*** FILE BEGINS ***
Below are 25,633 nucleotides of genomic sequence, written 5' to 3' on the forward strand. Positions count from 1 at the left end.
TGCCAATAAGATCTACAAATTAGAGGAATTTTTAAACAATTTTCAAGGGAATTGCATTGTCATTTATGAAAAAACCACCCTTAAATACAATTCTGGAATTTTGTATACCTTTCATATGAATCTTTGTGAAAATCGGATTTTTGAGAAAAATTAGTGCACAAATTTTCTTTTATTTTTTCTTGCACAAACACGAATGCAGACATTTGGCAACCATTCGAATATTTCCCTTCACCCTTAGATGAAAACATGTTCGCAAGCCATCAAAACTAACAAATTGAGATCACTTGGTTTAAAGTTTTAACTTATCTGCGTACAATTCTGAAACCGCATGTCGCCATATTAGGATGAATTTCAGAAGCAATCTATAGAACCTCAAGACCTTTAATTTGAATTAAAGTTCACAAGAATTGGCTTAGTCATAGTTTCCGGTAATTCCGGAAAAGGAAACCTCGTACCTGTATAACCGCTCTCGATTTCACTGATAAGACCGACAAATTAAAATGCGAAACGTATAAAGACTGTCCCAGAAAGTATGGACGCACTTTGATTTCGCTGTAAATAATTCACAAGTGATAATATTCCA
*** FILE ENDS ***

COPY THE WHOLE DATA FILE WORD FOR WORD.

Below are 25,633 nucleotides of genomic sequence, written 5' to 3' on the forward strand. Positions count from 1 at the left end.
TGCCAATAAGATCTACAAATTAGAGGAATTTTTAAACAATTTTCAAGGGAATTGCATTGTCATTTATGAAAAAACCACCCTTAAATACAATTCTGGAATTTTGTATACCTTTCATATGAATCTTTGTGAAAATCGGATTTTTGAGAAAAATTAGTGCACAAATTTTCTTTTATTTTTTCTTGCACAAACACGAATGCAGACATTTGGCAACCATTCGAATATTTCCCTTCACCCTTAGATGAAAACATGTTCGCAAGCCATCAAAACTAACAAATTGAGATCACTTGGTTTAAAGTTTTAACTTATCTGCGTACAATTCTGAAACCGCATGTCGCCATATTAGGATGAATTTCAGAAGCAATCTATAGAACCTCAAGACCTTTAATTTGAATTAAAGTTCACAAGAATTGGCTTAGTCATAGTTTCCGGTAATTCCGGAAAAGGAAACCTCGTACCTGTATAACCGCTCTCGATTTCACTGATAAGACCGACAAATTAAAATGCGAAACGTATAAAGACTGTCCCAGAAAGTATGGACGCACTTTGATTTCGCTGTAAATAATTCACAAGTGATAATATTCCA